Business: State Killings and the Quest for Truth' by Bill Rolston
(Beyond the Pale Publications £12.99)
(BTP can be
contacted at Conway Mill, 5 Conway St, Belfast BT13 2DE.
in ten of those killed in the last 30 years of 'the troubles' were murdered by
the State and of course, few if any of the Army, RUC, UDR, FRU or the British
Intelligence undercover squads were ever charged let alone jailed for these
murders. All the higher profile cases are here in this handy compendium.
Bloody Sunday, the Dublin-Monaghan bombings, Louis Leonard, Seamus Ludlow,
Gary English, Julie Livingstone, Nora McCabe, John Downes, Michael Tighe,
Aidan McAnespie, Fergal Carraher, Kevin McGovern, Robert Hamill, Pat Finucane,
Rolston doesn't just restrict himself to 'innocent civilians' but includes a
number of high profile cases where Republican volunteers have been gunned down
during the 'shoot to kill' murders – McKerr, Burns, Toman, Grew, Carroll in
Co. Armagh, Mairéad Farrell, Danny McCann and Sean Savage in Gibraltar,
Patrick Kelly at Loughgall, Pearse Jordan in Belfast and Diarmuid O'Neill in
a brief summation of each of the murders Rolston concentrates on the other
victims – the families and loved ones who have had to endure malign
indifference, demonization and harassment at the hands of the 'security
forces' and who have had to struggle for years to achieve even a modicum of
recognition and dignity. For many of these people the campaign against plastic
bullets and other victims' groups was the first experience they had ever had
of grassroots political involvement. There were very few out there to help –
honorable exceptions being Clara Reilly, Des Wilson, Fr. Raymond Murray, Jane
Winter, Sr. Sarah Clarke, Bill Rolston and Don Mullan.
reading this book one is inexorably drawn to the position that there can be no
cosmetic tampering with or merely 'Pattening' the RUC. The depth of sectarian
bigotry engrained in the force runs too deep to be excused on the 'odd bad
apple'. The systematic abuse of the victims' families by virtually every RUC
man or woman who taunted, vilified and persecuted them through the years is
of the most disturbing aspects of the book is the 'fate' of those responsible
for the State killings. Take one example – the murder of Nora McCabe,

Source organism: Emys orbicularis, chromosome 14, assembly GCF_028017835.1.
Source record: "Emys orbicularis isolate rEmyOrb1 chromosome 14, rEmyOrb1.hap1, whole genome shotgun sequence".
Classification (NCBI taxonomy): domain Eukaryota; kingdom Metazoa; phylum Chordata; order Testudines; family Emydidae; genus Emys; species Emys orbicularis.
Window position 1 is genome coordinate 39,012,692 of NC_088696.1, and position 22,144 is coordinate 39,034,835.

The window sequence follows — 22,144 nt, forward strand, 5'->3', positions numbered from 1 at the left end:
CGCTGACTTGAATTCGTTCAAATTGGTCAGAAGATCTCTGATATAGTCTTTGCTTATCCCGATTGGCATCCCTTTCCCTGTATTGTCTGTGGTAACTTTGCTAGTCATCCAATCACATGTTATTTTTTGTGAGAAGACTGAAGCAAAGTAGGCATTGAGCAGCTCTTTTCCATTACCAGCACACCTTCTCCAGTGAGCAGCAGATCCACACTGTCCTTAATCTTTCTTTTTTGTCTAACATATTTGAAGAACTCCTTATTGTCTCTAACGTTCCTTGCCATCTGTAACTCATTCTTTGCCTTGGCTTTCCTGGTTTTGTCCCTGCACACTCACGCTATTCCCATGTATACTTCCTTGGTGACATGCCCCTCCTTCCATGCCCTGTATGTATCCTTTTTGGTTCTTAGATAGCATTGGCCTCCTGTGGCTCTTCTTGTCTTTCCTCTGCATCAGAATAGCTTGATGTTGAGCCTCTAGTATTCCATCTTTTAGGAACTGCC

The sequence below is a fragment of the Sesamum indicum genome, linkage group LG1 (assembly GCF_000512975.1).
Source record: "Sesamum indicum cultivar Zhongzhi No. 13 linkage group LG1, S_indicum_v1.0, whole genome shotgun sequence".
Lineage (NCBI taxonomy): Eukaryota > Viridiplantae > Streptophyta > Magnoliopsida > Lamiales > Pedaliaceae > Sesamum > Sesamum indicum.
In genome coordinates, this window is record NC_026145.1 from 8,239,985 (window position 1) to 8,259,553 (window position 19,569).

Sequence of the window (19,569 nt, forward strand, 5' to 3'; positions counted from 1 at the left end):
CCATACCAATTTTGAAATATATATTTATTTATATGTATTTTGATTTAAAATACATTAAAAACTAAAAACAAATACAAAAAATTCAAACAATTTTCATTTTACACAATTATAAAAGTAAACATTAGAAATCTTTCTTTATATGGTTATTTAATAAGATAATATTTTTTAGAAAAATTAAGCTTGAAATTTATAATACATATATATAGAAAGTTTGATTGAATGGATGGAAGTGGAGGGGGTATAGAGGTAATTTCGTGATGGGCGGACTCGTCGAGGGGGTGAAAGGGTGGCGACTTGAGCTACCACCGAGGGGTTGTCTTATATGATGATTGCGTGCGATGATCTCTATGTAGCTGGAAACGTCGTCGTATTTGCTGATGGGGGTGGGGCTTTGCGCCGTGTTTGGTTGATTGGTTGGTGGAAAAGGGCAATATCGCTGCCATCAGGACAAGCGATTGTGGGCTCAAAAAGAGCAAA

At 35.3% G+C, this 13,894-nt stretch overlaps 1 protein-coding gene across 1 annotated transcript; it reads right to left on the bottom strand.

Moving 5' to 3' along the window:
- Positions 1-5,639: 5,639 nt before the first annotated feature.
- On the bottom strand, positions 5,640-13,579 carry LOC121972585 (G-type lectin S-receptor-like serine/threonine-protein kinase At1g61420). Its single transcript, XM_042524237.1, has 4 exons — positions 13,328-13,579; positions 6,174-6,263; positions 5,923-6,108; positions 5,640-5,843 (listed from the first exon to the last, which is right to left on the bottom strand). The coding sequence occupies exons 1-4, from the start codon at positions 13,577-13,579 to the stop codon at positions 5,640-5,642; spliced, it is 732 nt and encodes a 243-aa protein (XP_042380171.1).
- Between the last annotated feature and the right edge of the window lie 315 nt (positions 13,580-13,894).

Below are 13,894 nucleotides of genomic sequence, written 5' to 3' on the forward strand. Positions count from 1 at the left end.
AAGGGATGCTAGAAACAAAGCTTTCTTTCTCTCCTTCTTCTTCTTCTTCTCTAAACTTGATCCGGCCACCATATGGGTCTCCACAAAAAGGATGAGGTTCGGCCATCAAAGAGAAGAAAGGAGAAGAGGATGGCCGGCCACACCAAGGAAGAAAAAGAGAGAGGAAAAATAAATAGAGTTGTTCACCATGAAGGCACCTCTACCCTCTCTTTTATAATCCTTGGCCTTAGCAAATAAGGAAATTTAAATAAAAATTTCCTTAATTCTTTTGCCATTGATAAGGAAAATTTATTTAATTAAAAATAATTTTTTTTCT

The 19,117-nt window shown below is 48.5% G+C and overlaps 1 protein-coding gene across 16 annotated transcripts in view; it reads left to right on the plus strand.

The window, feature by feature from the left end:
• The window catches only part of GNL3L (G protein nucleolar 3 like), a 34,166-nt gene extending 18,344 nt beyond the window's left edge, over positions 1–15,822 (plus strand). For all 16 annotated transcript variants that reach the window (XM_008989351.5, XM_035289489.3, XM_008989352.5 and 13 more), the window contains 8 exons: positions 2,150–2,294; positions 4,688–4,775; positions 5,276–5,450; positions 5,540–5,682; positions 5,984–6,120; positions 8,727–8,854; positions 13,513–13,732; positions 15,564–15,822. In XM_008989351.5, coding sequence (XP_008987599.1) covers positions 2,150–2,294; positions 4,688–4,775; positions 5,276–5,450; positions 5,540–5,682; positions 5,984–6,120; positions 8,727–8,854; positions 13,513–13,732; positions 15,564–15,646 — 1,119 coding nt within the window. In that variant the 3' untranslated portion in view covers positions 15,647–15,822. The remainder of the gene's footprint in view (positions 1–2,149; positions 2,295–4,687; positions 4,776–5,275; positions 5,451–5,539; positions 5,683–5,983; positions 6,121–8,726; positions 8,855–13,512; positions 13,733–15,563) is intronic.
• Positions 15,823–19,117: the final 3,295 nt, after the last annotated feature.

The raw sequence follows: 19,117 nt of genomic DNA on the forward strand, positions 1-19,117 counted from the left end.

murdered by a plastic bullet fired at close range from an RUC landrover on the
Falls Road on July 8th 1981. Nora is one of 17 people, eight of whom were
children, killed by plastic bullets fired by the British Army and the RUC. She
had just gone round the corner to buy a packet of cigarettes. It was 7.45 a.m.
There was tension in the area. It was on the radio that Joe McDonnell had
become the fifth hunger striker to die.
armed landrovers cruised up the Falls Road. There was a puff of smoke from the
back of one them and Nora McCabe fell, shot in the head with a plastic bullet
fired from ten feet. She died later that day in the nearby Royal Victoria
Hospital of massive head and brain injuries. She was 33 years old and left a
husband with three young kids.
the inquest, which was finally held November 19 1982 there was a blanket
denial by the RUC that they had shot Nora McCabe, despite numerous eye
witnesses. The Officer in charge of the patrol was Chief Superintendent James
Crutchley, who admitted that he had given the order to fire a plastic bullet
– but at invisible 'rioters' thirty yards up Linden street. They had come
under fire from 'petrol bombers.' The other officers were not named.
coroner James Elliott was about to exonerate the police when, to the
consternation of all, Pat Finucane, the barrister appearing for the McCabe
family, produced a video tape which had been taken by a visiting Canadian film
crew which clearly showed the murder in all its gory detail and confirmed the
eye witnesses story. The inquest was hastily adjourned. The tape was sent off
to be verified. A year later, Superintendent Entwhistle, after travelling to
Canada shuffled into court and admitted, sheepishly that the tape was genuine
and showed that there had been no petrol bombs, no rioting and that Nora
McCabe had been casually shot from the back of the second landrover.
and shut case? At least one officer charged with murder and the Chief
Superintendent indicted for perjury? Don't be naive. The Director of Public
Prosecutions found, as always, that there was no case to be answered by the
police. On 21 December 1984 in the House of Commons Douglas Hurd, the Tory
minister in charge, admitted that the 11 police officers were still serving in
the RUC. Three had been promoted, including one to Assistant Chief Constable
– former Superintendent James Crutchley.
this book and lend your voice to the clear and unambiguous demand – disband